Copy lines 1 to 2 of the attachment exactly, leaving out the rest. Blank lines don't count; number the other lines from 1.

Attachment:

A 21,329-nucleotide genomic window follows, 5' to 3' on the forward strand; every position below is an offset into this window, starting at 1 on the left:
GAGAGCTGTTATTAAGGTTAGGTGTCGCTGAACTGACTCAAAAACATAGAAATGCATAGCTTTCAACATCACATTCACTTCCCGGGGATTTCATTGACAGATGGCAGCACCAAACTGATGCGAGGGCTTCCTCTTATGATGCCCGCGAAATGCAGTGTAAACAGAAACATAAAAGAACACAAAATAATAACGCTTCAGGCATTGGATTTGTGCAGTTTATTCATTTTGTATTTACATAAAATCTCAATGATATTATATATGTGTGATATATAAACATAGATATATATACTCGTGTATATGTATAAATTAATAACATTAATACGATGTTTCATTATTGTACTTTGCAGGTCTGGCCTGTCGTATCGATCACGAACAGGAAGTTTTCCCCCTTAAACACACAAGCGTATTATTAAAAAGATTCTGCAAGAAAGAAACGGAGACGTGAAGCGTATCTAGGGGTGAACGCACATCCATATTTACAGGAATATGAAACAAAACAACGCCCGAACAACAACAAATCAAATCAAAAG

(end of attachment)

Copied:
A 21,329-nucleotide genomic window follows, 5' to 3' on the forward strand; every position below is an offset into this window, starting at 1 on the left:
GAGAGCTGTTATTAAGGTTAGGTGTCGCTGAACTGACTCAAAAACATAGAAATGCATAGCTTTCAACATCACATTCACTTCCCGGGGATTTCATTGACAGATGGCAGCACCAAACTGATGCGAGGGCTTCCTCTTATGATGCCCGCGAAATGCAGTGTAAACAGAAACATAAAAGAACACAAAATAATAACGCTTCAGGCATTGGATTTGTGCAGTTTATTCATTTTGTATTTACATAAAATCTCAATGATATTATATATGTGTGATATATAAACATAGATATATATACTCGTGTATATGTATAAATTAATAACATTAATACGATGTTTCATTATTGTACTTTGCAGGTCTGGCCTGTCGTATCGATCACGAACAGGAAGTTTTCCCCCTTAAACACACAAGCGTATTATTAAAAAGATTCTGCAAGAAAGAAACGGAGACGTGAAGCGTATCTAGGGGTGAACGCACATCCATATTTACAGGAATATGAAACAAAACAACGCCCGAACAACAACAAATCAAATCAAAAG